3rd Sunday of Lent
1 Cor 1:22-25
Making a whip out of some cord, he drove them all out of the temple, cattle and sheep as well…”
When we visit places of worship, we are mindful that it is a place of worship and holiness, where people come to be one with their God. We accord it the proper respect, like keeping our voices low and dressing respectfully. We are even mindful of what we say at such places, so as not to offend worshippers.
In today’s reading, we are told that Jesus goes into Jerusalem to observe the Passover and is shocked and dismayed at how the temple – his Father’s house – is being treated. As he clears out the temple, we can sense his anger and frustration at how these people have defiled this holy place. This is the physical temple that we are reading about here. Yet underlying all this is also the body as a temple. 1 Corinthians 3:16 states, “Do you not know that you yourselves are God’s temple, and that God’s Spirit dwells in you?” What a revelation. How then have we been treating our bodies?
I think I can safely say that the pandemic and consequent lockdown have forced us to pause and reflect on our lives and the fragility of it, as millions of people around the world have died from this virus. Perhaps it might have caused us to examine our lifestyle – pre-pandemic we might have been stressed and too busy to exercise or eat the right foods, or even get enough rest. Pre-lockdown, we probably would have indulged in a night (or few) of heavy drinking without a thought as to how it might affect us. We might have neglected to nourish the relationships that should be important to us. Have we been living a hedonistic lifestyle? Have our bodies been kept pure in the process? If Jesus were to look at us today, would he find a tarnished temple that needs clearing?
Our acknowledgement or realization that we have an issue is a good first step to cleaning our bodies. Identifying where our problems are in confronting and overcoming our issues is the next step. Is it an addiction or laziness that prevents us from doing something about it? Is it apathy or procrastination? Do we need external help? Fighting our obstacles is often the hardest thing to do but Jesus gives us an idea as to how we should approach this — we need to be firm and resolute. As he was with the tradesmen at the temple, so must we be when clearing out our own temples. We must apply the same zeal as he did to see through our spring cleaning.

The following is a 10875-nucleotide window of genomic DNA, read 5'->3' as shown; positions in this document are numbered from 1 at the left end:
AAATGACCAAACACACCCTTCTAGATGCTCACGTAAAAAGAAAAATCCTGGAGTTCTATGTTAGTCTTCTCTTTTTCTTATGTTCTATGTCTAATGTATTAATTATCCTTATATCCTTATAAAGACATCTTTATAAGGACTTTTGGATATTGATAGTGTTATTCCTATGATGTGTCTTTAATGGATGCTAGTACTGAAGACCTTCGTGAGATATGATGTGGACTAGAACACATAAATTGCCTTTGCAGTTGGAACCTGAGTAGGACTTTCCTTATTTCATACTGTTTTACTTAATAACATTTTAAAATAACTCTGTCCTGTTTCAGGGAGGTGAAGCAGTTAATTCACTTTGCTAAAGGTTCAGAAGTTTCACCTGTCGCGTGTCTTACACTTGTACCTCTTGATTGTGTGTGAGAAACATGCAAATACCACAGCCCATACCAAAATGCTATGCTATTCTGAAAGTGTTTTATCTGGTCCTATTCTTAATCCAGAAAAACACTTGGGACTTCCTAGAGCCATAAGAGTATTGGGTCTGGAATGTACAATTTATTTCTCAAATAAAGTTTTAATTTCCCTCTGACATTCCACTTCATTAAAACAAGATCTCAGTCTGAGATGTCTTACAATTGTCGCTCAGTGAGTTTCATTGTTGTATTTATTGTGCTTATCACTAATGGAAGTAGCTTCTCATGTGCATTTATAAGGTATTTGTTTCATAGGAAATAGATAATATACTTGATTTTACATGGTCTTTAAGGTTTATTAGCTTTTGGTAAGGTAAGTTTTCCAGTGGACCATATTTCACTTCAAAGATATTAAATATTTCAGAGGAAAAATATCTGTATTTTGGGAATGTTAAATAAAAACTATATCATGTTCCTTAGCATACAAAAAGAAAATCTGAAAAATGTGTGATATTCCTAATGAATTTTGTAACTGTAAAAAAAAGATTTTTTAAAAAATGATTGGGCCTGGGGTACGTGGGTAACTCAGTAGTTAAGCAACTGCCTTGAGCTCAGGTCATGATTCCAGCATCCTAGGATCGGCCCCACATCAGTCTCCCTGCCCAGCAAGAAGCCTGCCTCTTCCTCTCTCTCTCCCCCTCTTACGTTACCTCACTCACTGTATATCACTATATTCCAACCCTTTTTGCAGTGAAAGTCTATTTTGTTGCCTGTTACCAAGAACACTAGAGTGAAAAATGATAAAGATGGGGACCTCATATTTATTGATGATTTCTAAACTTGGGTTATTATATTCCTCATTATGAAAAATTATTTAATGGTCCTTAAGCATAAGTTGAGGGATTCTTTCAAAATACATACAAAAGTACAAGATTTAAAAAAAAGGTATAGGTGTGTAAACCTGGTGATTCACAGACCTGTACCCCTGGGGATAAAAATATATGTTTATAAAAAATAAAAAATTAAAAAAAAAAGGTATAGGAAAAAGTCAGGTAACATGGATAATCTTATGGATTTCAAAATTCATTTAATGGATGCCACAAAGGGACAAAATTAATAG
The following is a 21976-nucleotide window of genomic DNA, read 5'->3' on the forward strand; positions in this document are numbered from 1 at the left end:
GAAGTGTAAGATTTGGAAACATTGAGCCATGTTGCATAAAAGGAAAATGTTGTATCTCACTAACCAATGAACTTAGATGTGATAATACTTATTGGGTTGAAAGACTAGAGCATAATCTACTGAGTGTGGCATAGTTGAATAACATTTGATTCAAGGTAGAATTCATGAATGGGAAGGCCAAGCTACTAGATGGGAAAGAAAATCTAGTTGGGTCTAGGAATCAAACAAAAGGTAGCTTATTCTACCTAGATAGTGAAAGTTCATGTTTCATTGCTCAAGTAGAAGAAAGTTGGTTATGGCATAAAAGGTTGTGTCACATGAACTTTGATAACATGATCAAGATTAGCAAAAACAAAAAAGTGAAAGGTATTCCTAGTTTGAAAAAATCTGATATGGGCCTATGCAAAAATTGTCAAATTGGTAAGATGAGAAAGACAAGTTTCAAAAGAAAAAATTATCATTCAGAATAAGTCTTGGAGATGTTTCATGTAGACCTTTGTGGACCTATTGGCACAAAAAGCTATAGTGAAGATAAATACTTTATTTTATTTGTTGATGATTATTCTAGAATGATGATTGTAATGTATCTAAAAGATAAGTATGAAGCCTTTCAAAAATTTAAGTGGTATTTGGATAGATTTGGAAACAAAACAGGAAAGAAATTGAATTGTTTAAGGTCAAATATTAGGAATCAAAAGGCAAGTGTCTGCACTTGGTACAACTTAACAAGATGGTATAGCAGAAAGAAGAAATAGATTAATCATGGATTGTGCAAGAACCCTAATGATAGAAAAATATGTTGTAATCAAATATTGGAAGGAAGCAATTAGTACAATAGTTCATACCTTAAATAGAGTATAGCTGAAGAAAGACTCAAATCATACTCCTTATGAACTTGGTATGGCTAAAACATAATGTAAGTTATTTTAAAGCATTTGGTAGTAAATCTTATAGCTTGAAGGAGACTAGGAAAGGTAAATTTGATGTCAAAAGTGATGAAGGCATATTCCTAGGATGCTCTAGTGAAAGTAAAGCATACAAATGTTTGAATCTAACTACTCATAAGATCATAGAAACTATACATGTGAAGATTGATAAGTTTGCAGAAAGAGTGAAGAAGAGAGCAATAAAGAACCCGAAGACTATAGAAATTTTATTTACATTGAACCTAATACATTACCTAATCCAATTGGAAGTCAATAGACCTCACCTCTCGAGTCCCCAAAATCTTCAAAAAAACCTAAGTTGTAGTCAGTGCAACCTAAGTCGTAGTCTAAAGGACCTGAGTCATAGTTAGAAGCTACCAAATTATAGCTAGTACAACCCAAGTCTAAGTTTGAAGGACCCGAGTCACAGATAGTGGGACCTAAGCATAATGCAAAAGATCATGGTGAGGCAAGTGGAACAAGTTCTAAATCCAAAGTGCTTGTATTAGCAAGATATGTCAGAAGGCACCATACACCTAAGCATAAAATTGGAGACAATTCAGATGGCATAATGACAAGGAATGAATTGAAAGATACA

Our bodies are made by God in His own likeness (Gen 1:26). For me, that is as close to God as I can humanly fathom, and it is wondrous indeed to think that we are fashioned in His image. More importantly, our bodies were paid for by the blood of Christ. 1 Cor 6:19-20 reminds us, “You are not your own; you were bought at a price. Therefore glorify God with your body.” Our body is a temple to God. Treat it and respect it as we would a place of worship to make it worthy of the dwelling of God’s spirit. As Jim Rohn said, “Take care of your body. It’s the only place you have to live.”
(Today’s OXYGEN by Annette Soo)
Prayer: Lord, during this Lenten period, help us to examine our lifestyles, our thoughts and words, our actions and our hearts. We pray for the strength to overcome our challenges in our quest to keep our bodies pure.
Thanksgiving: Lord, you paid for us with your holy blood. That is the greatest sacrifice indeed and for that, we give you thanks. Thank you for seeing worth in our humble hearts and bodies for God’s Spirit to dwell in us.